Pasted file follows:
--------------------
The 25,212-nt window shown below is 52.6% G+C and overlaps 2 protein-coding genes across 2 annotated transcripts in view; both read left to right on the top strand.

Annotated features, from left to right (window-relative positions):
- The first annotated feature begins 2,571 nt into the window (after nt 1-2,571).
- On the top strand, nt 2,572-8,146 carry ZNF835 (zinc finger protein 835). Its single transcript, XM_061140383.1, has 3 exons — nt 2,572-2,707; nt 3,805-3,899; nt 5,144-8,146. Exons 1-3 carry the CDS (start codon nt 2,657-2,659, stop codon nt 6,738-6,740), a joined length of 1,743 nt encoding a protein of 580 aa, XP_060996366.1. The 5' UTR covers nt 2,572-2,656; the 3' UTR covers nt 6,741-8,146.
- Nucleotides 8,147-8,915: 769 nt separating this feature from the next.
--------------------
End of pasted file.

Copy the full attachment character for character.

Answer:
The 25,212-nt window shown below is 52.6% G+C and overlaps 2 protein-coding genes across 2 annotated transcripts in view; both read left to right on the top strand.

Annotated features, from left to right (window-relative positions):
- The first annotated feature begins 2,571 nt into the window (after nt 1-2,571).
- On the top strand, nt 2,572-8,146 carry ZNF835 (zinc finger protein 835). Its single transcript, XM_061140383.1, has 3 exons — nt 2,572-2,707; nt 3,805-3,899; nt 5,144-8,146. Exons 1-3 carry the CDS (start codon nt 2,657-2,659, stop codon nt 6,738-6,740), a joined length of 1,743 nt encoding a protein of 580 aa, XP_060996366.1. The 5' UTR covers nt 2,572-2,656; the 3' UTR covers nt 6,741-8,146.
- Nucleotides 8,147-8,915: 769 nt separating this feature from the next.